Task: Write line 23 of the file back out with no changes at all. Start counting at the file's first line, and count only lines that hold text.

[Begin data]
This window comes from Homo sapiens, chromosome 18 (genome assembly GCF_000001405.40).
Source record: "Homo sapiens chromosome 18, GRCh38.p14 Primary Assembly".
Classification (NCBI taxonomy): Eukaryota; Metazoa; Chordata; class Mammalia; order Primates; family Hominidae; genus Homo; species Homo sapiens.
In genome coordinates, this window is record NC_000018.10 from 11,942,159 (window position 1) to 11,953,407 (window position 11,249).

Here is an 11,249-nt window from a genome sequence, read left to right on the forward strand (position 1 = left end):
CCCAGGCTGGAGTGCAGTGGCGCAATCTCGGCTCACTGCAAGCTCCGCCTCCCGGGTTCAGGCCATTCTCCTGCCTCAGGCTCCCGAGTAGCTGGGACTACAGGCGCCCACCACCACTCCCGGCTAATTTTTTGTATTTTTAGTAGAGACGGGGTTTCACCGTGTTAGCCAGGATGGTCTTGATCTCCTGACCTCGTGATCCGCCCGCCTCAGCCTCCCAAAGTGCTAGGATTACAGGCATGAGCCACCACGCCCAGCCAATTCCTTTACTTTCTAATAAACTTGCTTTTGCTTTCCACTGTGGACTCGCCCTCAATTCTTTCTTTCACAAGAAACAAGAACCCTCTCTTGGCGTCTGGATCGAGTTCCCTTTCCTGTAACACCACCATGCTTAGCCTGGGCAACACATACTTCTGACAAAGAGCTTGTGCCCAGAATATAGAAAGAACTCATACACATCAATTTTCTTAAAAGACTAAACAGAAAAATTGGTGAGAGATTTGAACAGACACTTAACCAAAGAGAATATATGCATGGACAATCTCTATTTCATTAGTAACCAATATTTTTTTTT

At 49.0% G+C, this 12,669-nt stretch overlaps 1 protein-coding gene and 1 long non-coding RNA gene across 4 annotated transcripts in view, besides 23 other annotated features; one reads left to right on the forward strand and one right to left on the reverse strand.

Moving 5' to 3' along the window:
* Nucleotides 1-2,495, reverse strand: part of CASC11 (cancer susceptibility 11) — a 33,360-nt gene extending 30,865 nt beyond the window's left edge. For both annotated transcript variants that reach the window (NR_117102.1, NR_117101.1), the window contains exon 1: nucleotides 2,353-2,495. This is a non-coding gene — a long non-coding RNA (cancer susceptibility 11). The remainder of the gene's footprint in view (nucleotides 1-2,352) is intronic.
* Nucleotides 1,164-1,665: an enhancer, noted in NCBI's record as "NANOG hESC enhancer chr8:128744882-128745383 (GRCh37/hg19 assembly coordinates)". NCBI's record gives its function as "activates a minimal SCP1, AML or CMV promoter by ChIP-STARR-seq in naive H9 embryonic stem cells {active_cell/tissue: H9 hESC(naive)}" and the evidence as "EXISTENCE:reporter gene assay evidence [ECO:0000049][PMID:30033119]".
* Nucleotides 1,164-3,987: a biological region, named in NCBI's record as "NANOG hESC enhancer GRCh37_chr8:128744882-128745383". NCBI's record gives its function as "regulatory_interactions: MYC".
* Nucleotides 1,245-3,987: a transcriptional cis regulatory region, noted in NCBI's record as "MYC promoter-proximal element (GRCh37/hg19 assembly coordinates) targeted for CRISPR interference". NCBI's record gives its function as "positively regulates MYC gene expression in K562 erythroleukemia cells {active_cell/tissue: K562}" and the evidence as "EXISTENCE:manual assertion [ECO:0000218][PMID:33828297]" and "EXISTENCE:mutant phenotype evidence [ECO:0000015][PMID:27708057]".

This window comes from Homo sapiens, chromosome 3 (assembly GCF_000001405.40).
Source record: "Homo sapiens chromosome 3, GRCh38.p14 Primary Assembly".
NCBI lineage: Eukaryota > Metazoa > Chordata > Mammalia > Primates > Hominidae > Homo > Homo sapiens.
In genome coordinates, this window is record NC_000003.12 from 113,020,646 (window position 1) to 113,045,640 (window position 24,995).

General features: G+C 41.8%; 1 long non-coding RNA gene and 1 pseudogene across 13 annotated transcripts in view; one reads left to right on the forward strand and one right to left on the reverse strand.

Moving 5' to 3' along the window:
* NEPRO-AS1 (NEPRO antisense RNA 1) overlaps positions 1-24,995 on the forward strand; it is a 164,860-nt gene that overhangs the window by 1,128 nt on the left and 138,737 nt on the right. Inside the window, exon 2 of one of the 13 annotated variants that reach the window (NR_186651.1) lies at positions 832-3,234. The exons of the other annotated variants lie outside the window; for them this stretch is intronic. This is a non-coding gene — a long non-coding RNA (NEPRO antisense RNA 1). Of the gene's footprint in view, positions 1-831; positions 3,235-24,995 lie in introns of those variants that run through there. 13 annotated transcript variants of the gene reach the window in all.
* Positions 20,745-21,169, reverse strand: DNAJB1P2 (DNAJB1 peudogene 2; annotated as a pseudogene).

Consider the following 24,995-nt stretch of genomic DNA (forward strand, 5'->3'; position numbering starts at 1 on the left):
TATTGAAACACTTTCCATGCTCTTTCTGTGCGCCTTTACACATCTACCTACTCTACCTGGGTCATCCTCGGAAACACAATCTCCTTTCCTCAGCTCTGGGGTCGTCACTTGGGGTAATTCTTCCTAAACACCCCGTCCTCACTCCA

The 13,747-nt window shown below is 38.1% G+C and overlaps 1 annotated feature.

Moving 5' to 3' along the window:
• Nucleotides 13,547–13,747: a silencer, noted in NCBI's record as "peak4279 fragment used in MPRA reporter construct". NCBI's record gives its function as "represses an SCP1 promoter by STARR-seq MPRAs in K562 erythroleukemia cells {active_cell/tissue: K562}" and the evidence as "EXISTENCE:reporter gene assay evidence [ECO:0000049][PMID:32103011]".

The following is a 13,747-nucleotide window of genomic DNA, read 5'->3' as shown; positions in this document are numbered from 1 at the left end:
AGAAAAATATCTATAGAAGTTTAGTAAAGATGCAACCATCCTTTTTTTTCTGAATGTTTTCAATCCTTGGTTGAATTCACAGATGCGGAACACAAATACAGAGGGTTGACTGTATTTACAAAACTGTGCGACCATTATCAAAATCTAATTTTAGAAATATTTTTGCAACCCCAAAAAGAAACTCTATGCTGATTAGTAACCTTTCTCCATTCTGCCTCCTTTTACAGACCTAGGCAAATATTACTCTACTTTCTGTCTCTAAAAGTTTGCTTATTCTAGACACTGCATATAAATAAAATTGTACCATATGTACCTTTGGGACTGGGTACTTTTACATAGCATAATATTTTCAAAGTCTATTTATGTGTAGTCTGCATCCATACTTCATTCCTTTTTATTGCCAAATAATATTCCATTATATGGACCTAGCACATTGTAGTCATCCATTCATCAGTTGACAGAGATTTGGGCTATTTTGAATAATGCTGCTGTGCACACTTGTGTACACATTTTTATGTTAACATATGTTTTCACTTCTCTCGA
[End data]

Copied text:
The 13,747-nt window shown below is 38.1% G+C and overlaps 1 annotated feature.